Songs of the Unsung: The Musical and Social Journey of Horace Tapscott / Edition 1

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Overview

Songs of the Unsung is the autobiography of Los Angeles jazz musician and activist Horace Tapscott (1934–1999). A pianist who ardently believed in the power of music to connect people, Tapscott was a beloved and influential character who touched many yet has remained unknown to the majority of Americans. In addition to being “his” story, Songs of the Unsung is the story of Los Angeles’s cultural and political evolution over the last half of the twentieth century, of the origins of many of the most important avant-garde musicians still on the scene today, and of a rich and varied body of music.
Tapscott’s narrative covers his early life in segregated Houston, his move to California in 1943, life as a player in the Air Force band in the early fifties, and his travels with the Lionel Hampton Band. He reflects on how the Pan Afrikan Peoples Arkestra (the “Ark”), an organization he founded in 1961 to preserve and spread African and African-American music, eventually became the Union of God’s Musicians and Artists Ascension—a group that not only performed musically but was active in the civil rights movement, youth education, and community programs. Songs of the Unsung also includes Tapscott’s vivid descriptions of the Watts neighborhood insurrection of 1965 and the L.A. upheavals of 1992, interactions with both the Black Panthers and the L.A.P.D., his involvement in Motown’s West Coast scene, the growth of his musical reputation abroad, and stories about many of his musician-activist friends, including Billy Higgins, Don Cherry, Buddy Collette, Arthur Blythe, Lawrence and Wilber Morris, Linda Hill, Elaine Brown, Stanley Crouch, and Sun Ra.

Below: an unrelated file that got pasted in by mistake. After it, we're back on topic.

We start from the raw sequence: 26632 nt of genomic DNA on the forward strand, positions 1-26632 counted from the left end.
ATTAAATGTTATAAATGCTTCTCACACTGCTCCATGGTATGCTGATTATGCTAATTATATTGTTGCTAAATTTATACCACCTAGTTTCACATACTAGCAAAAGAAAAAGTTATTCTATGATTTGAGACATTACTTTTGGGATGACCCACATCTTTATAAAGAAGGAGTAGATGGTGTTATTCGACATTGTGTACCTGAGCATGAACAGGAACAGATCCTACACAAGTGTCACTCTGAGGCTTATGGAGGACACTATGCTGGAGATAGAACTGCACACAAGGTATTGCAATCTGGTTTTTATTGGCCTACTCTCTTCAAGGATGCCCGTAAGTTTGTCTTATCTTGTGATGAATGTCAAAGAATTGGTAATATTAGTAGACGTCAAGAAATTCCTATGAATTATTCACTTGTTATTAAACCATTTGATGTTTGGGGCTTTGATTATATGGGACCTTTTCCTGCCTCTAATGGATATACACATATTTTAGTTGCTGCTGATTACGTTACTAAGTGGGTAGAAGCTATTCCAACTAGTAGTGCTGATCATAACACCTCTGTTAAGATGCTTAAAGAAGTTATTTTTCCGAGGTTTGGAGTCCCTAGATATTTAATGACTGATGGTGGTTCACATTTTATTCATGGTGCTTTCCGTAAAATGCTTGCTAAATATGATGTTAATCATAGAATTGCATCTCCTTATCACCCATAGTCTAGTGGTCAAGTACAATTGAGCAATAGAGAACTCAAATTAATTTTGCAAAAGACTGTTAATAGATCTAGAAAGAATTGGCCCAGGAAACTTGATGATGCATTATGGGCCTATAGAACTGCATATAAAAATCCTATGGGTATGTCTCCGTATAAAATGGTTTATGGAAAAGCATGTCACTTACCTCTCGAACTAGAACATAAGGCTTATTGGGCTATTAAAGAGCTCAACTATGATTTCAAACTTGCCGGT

With a foreword by Steven Isoardi, a brief introduction by actor William Marshall, a full discography of Tapscott’s recordings, and many fine photographs, Songs of the Unsung is the inspiring story of one of America’s most unassuming twentieth-century heroes.

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Editorial Reviews